Managing Catastrophic Risks Through Insurance and Mitigation
Introduction: Insurance is the only policy tool in the analyst’s repertoire that can reward individuals for taking loss reduction measures in advance of a disaster by giving them lower premiums while at the same time providing these same policyholders with compensation should they suffer losses from the insured event. In theory insurers could refuse to provide coverage against certain events unless the prospective policyholder undertook certain protective measures to lower the potential osses from the risk in question. Although this was common practice with respect to fire coverage in the 19 th century, insurers have been reluctant to do deny coverage on these grounds today.
This paper examines the impact the role that insurance and other policy tools can play in encouraging property owners to take steps to reduce losses from natural hazards such as earthquakes, floods and hurricanes and the impact that these measures will have on the solvency of insurers Three basic questions will be addressed in this regard:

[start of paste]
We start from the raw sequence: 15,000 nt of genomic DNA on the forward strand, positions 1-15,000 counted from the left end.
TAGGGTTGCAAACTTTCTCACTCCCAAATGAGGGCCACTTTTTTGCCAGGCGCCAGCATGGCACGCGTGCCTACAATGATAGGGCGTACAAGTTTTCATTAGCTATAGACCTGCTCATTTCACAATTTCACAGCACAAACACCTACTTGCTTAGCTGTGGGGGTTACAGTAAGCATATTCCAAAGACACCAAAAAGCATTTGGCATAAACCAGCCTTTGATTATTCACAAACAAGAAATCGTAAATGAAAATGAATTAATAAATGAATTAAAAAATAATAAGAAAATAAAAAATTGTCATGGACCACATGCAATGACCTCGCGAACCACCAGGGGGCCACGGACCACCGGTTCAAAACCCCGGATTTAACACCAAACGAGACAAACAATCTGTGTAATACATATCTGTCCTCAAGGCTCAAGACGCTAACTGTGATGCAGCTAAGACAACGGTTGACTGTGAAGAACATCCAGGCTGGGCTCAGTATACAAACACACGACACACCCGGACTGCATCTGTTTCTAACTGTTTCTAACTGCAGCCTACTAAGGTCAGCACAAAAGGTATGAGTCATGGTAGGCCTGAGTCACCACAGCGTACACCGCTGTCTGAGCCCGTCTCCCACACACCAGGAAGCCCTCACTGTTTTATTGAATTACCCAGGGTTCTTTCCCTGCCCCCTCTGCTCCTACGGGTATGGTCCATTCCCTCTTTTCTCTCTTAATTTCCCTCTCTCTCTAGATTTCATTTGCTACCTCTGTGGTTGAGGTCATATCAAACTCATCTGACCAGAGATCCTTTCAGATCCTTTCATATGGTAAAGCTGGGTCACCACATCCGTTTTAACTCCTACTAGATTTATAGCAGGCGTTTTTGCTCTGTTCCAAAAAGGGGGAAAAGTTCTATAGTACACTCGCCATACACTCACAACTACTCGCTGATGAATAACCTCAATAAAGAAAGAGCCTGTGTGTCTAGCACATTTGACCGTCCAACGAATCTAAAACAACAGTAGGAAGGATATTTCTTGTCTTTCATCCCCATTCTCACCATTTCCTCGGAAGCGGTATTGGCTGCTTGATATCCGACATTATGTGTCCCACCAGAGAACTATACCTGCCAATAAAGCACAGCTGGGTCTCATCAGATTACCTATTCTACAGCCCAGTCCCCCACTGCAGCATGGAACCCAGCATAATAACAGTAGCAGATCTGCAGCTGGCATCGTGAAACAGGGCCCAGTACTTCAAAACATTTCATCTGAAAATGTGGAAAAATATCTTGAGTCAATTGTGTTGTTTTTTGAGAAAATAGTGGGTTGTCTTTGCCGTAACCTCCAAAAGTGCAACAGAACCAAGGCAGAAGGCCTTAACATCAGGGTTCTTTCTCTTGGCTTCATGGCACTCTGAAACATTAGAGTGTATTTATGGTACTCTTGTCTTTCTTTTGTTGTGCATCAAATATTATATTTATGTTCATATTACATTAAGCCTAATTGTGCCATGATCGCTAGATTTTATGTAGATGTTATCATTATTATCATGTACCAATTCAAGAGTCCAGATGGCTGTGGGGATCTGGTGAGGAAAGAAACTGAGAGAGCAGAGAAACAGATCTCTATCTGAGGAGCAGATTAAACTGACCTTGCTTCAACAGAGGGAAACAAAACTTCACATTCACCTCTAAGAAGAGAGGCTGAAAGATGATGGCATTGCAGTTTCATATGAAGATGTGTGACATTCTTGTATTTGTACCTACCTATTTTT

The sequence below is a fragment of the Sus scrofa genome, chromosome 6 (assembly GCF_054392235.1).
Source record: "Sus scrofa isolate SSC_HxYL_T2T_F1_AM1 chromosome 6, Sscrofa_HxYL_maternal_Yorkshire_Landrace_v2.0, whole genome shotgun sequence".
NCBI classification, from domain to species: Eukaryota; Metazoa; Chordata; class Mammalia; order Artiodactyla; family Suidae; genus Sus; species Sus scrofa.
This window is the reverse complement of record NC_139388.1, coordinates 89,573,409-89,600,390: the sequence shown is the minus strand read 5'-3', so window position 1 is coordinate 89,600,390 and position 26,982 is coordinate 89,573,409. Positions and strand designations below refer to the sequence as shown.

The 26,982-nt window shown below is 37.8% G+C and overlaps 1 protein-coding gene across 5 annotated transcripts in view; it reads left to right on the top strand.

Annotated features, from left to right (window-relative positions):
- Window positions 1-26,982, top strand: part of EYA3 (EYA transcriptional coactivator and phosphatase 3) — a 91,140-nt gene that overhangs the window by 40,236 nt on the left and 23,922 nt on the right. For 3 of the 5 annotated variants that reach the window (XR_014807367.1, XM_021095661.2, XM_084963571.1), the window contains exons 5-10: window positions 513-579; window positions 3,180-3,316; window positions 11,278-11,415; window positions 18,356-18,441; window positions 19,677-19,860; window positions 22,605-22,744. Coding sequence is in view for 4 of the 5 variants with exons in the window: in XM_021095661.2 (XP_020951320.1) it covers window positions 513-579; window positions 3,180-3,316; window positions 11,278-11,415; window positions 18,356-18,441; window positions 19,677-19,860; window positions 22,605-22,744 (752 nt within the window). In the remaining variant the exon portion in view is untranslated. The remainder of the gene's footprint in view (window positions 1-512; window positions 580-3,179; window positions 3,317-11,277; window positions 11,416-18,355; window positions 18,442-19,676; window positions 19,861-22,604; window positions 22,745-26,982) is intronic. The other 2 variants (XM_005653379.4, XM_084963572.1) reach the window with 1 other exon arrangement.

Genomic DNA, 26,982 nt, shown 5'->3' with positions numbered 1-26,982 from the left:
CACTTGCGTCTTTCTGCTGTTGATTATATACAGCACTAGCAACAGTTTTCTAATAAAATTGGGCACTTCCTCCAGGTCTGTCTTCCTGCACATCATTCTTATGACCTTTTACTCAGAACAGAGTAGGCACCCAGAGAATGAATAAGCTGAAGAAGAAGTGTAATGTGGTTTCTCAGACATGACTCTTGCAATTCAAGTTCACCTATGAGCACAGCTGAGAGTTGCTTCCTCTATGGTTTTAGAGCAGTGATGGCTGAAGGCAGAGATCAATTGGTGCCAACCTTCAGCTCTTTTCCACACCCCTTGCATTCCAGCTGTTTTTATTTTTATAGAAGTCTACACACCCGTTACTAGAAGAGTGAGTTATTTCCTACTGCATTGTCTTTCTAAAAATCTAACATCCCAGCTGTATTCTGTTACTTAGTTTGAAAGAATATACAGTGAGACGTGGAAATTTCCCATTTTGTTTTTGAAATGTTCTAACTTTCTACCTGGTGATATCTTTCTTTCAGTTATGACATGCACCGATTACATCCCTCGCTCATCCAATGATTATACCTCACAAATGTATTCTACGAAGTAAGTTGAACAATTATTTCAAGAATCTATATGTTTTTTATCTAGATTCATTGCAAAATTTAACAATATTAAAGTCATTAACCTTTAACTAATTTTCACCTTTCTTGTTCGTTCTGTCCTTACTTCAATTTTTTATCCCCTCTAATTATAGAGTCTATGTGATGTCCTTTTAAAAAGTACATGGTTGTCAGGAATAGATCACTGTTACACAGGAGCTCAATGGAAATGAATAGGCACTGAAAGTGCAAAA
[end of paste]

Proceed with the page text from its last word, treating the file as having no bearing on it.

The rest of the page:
The next section of the paper focuses on the demand side by developing a simple model for determining when property owners should adopt cost-effective measures and provides empirical evidence as to why most individuals do not utilize this model. Section III turns to the supply side and investigates under what conditions insurers will want to promote mitigation through premium reductions. It also explores the linkage between mitigation and insurers’ need for financial protection through reinsurance and/or capital market instruments that have recently been introduced. The importance of building codes as a necessary means of enforcing mitigation in a hazard management program is examined in Section IV. The concluding section proposes a plan of research for evaluating the importance of insurance coupled with mitigation and other policy tools for reducing future disaster losses.
Updated February 29, 2000
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